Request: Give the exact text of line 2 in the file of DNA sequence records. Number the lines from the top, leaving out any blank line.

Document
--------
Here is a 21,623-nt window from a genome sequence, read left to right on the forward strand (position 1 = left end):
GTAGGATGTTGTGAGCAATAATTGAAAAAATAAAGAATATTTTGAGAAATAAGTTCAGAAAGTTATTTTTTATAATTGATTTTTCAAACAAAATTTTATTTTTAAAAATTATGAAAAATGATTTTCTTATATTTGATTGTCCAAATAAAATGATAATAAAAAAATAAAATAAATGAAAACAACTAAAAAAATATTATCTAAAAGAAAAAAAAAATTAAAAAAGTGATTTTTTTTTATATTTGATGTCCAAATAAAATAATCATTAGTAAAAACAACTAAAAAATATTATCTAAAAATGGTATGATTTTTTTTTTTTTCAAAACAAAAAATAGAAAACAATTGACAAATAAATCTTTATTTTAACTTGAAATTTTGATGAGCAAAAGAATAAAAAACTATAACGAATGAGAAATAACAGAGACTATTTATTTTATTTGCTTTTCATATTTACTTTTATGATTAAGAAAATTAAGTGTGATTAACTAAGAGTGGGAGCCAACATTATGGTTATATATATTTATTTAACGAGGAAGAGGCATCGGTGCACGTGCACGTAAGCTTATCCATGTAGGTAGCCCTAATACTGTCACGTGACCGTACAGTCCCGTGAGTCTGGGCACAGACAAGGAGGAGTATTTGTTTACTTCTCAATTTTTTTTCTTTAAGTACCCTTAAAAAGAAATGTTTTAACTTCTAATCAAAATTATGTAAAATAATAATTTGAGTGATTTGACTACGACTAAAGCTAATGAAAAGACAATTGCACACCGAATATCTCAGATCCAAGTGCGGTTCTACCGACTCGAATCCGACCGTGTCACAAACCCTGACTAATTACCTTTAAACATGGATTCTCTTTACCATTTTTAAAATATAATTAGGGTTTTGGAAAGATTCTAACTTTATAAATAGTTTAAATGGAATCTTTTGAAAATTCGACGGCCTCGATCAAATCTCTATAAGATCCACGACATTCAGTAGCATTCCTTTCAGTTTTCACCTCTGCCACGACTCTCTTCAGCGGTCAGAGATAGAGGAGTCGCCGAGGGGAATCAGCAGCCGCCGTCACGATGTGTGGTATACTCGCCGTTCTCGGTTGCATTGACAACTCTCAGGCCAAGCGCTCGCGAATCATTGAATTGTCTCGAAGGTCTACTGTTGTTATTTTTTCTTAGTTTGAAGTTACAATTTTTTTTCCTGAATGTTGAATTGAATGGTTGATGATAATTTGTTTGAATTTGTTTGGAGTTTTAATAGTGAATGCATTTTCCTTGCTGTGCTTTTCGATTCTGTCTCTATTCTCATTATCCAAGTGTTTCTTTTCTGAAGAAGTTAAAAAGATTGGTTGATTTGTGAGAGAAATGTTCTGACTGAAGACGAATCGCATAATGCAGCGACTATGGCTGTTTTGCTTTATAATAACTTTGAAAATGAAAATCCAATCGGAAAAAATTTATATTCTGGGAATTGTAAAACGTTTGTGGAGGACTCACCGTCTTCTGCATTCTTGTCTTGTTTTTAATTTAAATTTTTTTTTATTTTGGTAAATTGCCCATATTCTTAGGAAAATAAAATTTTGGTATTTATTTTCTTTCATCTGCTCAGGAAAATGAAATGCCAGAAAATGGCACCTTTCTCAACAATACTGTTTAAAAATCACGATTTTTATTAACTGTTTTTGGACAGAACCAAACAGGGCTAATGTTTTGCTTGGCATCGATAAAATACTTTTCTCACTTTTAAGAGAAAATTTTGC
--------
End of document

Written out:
GTAGGATGTTGTGAGCAATAATTGAAAAAATAAAGAATATTTTGAGAAATAAGTTCAGAAAGTTATTTTTTATAATTGATTTTTCAAACAAAATTTTATTTTTAAAAATTATGAAAAATGATTTTCTTATATTTGATTGTCCAAATAAAATGATAATAAAAAAATAAAATAAATGAAAACAACTAAAAAAATATTATCTAAAAGAAAAAAAAAATTAAAAAAGTGATTTTTTTTTATATTTGATGTCCAAATAAAATAATCATTAGTAAAAACAACTAAAAAATATTATCTAAAAATGGTATGATTTTTTTTTTTTTCAAAACAAAAAATAGAAAACAATTGACAAATAAATCTTTATTTTAACTTGAAATTTTGATGAGCAAAAGAATAAAAAACTATAACGAATGAGAAATAACAGAGACTATTTATTTTATTTGCTTTTCATATTTACTTTTATGATTAAGAAAATTAAGTGTGATTAACTAAGAGTGGGAGCCAACATTATGGTTATATATATTTATTTAACGAGGAAGAGGCATCGGTGCACGTGCACGTAAGCTTATCCATGTAGGTAGCCCTAATACTGTCACGTGACCGTACAGTCCCGTGAGTCTGGGCACAGACAAGGAGGAGTATTTGTTTACTTCTCAATTTTTTTTCTTTAAGTACCCTTAAAAAGAAATGTTTTAACTTCTAATCAAAATTATGTAAAATAATAATTTGAGTGATTTGACTACGACTAAAGCTAATGAAAAGACAATTGCACACCGAATATCTCAGATCCAAGTGCGGTTCTACCGACTCGAATCCGACCGTGTCACAAACCCTGACTAATTACCTTTAAACATGGATTCTCTTTACCATTTTTAAAATATAATTAGGGTTTTGGAAAGATTCTAACTTTATAAATAGTTTAAATGGAATCTTTTGAAAATTCGACGGCCTCGATCAAATCTCTATAAGATCCACGACATTCAGTAGCATTCCTTTCAGTTTTCACCTCTGCCACGACTCTCTTCAGCGGTCAGAGATAGAGGAGTCGCCGAGGGGAATCAGCAGCCGCCGTCACGATGTGTGGTATACTCGCCGTTCTCGGTTGCATTGACAACTCTCAGGCCAAGCGCTCGCGAATCATTGAATTGTCTCGAAGGTCTACTGTTGTTATTTTTTCTTAGTTTGAAGTTACAATTTTTTTTCCTGAATGTTGAATTGAATGGTTGATGATAATTTGTTTGAATTTGTTTGGAGTTTTAATAGTGAATGCATTTTCCTTGCTGTGCTTTTCGATTCTGTCTCTATTCTCATTATCCAAGTGTTTCTTTTCTGAAGAAGTTAAAAAGATTGGTTGATTTGTGAGAGAAATGTTCTGACTGAAGACGAATCGCATAATGCAGCGACTATGGCTGTTTTGCTTTATAATAACTTTGAAAATGAAAATCCAATCGGAAAAAATTTATATTCTGGGAATTGTAAAACGTTTGTGGAGGACTCACCGTCTTCTGCATTCTTGTCTTGTTTTTAATTTAAATTTTTTTTTATTTTGGTAAATTGCCCATATTCTTAGGAAAATAAAATTTTGGTATTTATTTTCTTTCATCTGCTCAGGAAAATGAAATGCCAGAAAATGGCACCTTTCTCAACAATACTGTTTAAAAATCACGATTTTTATTAACTGTTTTTGGACAGAACCAAACAGGGCTAATGTTTTGCTTGGCATCGATAAAATACTTTTCTCACTTTTAAGAGAAAATTTTGC